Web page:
As a former Oak Parker, I have to take issue with John Hubbuch’s Aug. 10 column [Not everyone loves Oak Park, Viewpoints]. In typical elitist Oak Park fashion, he has branded those who have left the village, and essentially everyone else on the planet, as lesser human beings because they don’t live in Oak Park.

I was born in Oak Park and lived in the village for more than 30 years. I enjoyed growing up here, but as I got older I started to sour on the Oak Park experience, due to a number of personal experiences.

About five years ago, my wife and I moved to Countryside. When looking at houses, Oak Park was definitely an option, but even then we felt the limited number of houses we could afford were just not worth the asking price. And then there were the taxes which seemed ridiculous and only look to get worse. At least our new community doesn’t seem to spend its tax money on stupid things like heated sidewalks and municipal buildings that are crumbling within three years of opening either.

Yes, crime in Oak Park was a factor. When we lived in the Harrison Street district, there was enough crime to give us cause for concern. In high school I was physically assaulted by some charming groups of Oak Park public school students on a number of occasions, simply because I was in the wrong place at the wrong time and went to the wrong school. Talk about your lasting Oak Park memories. Definitely not something I would want my kid to go through.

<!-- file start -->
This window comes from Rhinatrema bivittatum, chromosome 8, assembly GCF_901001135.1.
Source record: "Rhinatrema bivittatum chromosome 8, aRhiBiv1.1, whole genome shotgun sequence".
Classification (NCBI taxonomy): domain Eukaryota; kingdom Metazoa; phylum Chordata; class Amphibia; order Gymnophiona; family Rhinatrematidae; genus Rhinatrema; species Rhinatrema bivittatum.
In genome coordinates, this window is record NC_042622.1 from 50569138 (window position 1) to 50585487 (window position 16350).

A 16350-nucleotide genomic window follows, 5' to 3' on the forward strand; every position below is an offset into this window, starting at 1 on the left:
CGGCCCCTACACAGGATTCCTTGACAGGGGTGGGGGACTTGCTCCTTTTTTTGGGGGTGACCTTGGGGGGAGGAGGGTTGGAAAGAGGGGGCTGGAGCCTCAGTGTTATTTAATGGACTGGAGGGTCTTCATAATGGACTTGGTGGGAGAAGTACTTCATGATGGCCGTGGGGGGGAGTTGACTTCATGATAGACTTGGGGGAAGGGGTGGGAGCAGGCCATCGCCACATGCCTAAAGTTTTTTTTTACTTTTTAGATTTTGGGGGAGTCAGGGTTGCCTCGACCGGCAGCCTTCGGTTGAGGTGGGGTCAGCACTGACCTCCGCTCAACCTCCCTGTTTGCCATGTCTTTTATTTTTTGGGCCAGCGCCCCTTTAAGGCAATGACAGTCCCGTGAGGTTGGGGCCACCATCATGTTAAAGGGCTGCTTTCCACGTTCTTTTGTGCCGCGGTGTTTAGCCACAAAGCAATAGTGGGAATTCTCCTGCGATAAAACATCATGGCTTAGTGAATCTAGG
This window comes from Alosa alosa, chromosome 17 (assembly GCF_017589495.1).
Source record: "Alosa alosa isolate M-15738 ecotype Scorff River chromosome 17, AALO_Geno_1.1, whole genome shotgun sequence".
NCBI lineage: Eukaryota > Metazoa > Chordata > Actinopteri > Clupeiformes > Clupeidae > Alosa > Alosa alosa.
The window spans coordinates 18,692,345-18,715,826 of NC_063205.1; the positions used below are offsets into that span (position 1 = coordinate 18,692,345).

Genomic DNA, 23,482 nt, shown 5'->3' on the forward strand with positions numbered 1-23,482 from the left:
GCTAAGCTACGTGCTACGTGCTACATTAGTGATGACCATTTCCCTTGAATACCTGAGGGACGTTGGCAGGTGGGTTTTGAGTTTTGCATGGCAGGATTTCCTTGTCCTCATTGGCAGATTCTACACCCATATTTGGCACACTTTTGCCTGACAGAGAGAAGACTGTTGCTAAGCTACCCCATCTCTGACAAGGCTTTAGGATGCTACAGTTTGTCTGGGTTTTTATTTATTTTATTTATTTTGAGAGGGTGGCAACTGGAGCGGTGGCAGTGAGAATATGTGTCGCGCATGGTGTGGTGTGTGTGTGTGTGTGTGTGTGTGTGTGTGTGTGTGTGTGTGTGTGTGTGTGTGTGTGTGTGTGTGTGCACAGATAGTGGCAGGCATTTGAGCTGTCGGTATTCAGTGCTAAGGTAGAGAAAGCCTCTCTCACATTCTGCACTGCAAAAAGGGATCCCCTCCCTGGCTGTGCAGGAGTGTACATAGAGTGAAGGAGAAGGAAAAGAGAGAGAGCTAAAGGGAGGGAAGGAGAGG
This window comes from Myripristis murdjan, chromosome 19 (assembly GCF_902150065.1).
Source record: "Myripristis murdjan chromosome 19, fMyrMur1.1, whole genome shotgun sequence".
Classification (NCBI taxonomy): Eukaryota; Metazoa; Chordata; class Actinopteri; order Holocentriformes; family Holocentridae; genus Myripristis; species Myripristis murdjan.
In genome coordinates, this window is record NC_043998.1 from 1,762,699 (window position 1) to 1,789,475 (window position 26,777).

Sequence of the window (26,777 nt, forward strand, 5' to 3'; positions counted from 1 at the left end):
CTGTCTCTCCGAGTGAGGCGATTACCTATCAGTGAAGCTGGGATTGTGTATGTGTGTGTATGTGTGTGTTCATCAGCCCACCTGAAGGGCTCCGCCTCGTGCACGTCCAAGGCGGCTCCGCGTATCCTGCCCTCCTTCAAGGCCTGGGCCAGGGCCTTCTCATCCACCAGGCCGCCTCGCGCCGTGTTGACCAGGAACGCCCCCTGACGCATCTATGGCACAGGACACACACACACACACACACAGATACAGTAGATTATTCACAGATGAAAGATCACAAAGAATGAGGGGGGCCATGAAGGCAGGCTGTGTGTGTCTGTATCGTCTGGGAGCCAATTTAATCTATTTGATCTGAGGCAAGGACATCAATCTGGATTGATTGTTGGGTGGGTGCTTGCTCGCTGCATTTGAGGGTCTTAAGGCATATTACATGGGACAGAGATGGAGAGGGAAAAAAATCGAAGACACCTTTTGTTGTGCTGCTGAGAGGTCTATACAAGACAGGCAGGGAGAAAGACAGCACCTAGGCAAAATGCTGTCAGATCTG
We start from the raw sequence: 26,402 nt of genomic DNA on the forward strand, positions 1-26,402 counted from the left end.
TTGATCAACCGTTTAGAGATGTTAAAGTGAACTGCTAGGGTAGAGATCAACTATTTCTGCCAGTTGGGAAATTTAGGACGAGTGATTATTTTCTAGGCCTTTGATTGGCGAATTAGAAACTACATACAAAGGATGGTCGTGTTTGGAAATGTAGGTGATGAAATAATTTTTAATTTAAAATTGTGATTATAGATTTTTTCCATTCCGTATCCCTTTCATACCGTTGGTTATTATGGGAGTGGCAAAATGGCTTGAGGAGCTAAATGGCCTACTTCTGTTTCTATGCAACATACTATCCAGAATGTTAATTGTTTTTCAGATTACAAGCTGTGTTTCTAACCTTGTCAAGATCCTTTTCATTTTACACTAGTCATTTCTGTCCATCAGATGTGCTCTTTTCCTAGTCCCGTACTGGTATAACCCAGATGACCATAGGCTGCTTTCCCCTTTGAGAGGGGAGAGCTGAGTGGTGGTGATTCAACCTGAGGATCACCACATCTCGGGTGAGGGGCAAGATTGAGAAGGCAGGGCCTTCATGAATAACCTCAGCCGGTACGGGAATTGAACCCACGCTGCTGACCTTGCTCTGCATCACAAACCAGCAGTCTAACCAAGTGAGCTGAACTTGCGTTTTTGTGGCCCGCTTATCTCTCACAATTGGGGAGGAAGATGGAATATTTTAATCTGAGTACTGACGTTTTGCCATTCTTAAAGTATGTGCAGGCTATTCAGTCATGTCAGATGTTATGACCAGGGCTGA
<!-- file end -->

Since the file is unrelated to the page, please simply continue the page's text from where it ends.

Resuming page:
Is Countryside as “diverse” as Oak Park? Probably not. There are definitely fewer black students in our son’s school than there were at Irving. On the flip side, there are probably more Latino, Asian, Middle Eastern and Eastern European kids in our neighborhood. Is there more than one definition of diversity, or just the one that suits Oak Park? The statistical diversity Oak Parkers often boast about doesn’t mean a whole lot in the real world.

Has changing to a non-Oak Park school “damaged” our son? Absolutely not. Has moving away made my wife and I lesser people? I don’t think so at all.

Guilt? Not in the slightest. Get off your high horse, Mr. Hubbuch. I will admit to some resentment toward your remark that when someone moves out of Oak Park, you raise your brow because, deep down, you suspect the real reasons why they are leaving. How dare you cast aspersions on the character of the people who choose to leave Oak Park because you think they can’t hack living here, walking the same righteous path that you do?

Perhaps the village should try tackling its classism problem at some point.

You love Oak Park? Wonderful! You wouldn’t live anywhere else in the world? You’re welcome to it. But don’t assume you know why people choose to leave. Don’t think, for even a split second, that simply living in Oak Park makes you “better” than anyone who doesn’t, whether it’s their dream to live here or if they simply don’t care. Don’t suggest that others are flawed human beings, that they lack ethos, because they don’t have an Oak Park address.

That’s beyond insulting.

Name withheld on request

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